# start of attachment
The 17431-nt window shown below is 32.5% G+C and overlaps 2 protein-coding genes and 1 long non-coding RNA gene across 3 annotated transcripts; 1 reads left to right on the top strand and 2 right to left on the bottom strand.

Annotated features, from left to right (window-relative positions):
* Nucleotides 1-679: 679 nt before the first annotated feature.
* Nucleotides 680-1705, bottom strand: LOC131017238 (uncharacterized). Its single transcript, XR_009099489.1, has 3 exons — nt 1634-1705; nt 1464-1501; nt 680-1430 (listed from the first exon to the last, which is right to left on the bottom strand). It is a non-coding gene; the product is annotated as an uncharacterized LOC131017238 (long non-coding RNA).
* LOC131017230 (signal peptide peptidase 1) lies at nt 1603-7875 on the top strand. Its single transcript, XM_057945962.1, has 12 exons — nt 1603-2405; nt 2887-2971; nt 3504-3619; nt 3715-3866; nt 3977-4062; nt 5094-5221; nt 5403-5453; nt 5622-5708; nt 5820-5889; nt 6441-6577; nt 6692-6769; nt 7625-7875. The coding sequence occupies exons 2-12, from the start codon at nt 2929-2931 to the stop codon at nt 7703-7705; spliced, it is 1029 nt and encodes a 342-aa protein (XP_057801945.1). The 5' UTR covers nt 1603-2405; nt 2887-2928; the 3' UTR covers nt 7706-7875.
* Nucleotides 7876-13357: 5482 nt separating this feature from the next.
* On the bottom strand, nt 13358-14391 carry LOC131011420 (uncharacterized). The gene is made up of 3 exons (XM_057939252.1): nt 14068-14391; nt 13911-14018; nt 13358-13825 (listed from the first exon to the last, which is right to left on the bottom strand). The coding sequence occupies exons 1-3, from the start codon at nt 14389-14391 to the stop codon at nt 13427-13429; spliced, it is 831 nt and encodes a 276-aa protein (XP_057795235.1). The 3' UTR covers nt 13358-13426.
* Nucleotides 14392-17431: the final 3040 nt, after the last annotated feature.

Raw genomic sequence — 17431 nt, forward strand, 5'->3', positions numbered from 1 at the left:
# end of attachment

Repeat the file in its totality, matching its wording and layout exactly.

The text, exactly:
The 17431-nt window shown below is 32.5% G+C and overlaps 2 protein-coding genes and 1 long non-coding RNA gene across 3 annotated transcripts; 1 reads left to right on the top strand and 2 right to left on the bottom strand.

Annotated features, from left to right (window-relative positions):
* Nucleotides 1-679: 679 nt before the first annotated feature.
* Nucleotides 680-1705, bottom strand: LOC131017238 (uncharacterized). Its single transcript, XR_009099489.1, has 3 exons — nt 1634-1705; nt 1464-1501; nt 680-1430 (listed from the first exon to the last, which is right to left on the bottom strand). It is a non-coding gene; the product is annotated as an uncharacterized LOC131017238 (long non-coding RNA).
* LOC131017230 (signal peptide peptidase 1) lies at nt 1603-7875 on the top strand. Its single transcript, XM_057945962.1, has 12 exons — nt 1603-2405; nt 2887-2971; nt 3504-3619; nt 3715-3866; nt 3977-4062; nt 5094-5221; nt 5403-5453; nt 5622-5708; nt 5820-5889; nt 6441-6577; nt 6692-6769; nt 7625-7875. The coding sequence occupies exons 2-12, from the start codon at nt 2929-2931 to the stop codon at nt 7703-7705; spliced, it is 1029 nt and encodes a 342-aa protein (XP_057801945.1). The 5' UTR covers nt 1603-2405; nt 2887-2928; the 3' UTR covers nt 7706-7875.
* Nucleotides 7876-13357: 5482 nt separating this feature from the next.
* On the bottom strand, nt 13358-14391 carry LOC131011420 (uncharacterized). The gene is made up of 3 exons (XM_057939252.1): nt 14068-14391; nt 13911-14018; nt 13358-13825 (listed from the first exon to the last, which is right to left on the bottom strand). The coding sequence occupies exons 1-3, from the start codon at nt 14389-14391 to the stop codon at nt 13427-13429; spliced, it is 831 nt and encodes a 276-aa protein (XP_057795235.1). The 3' UTR covers nt 13358-13426.
* Nucleotides 14392-17431: the final 3040 nt, after the last annotated feature.

Raw genomic sequence — 17431 nt, forward strand, 5'->3', positions numbered from 1 at the left: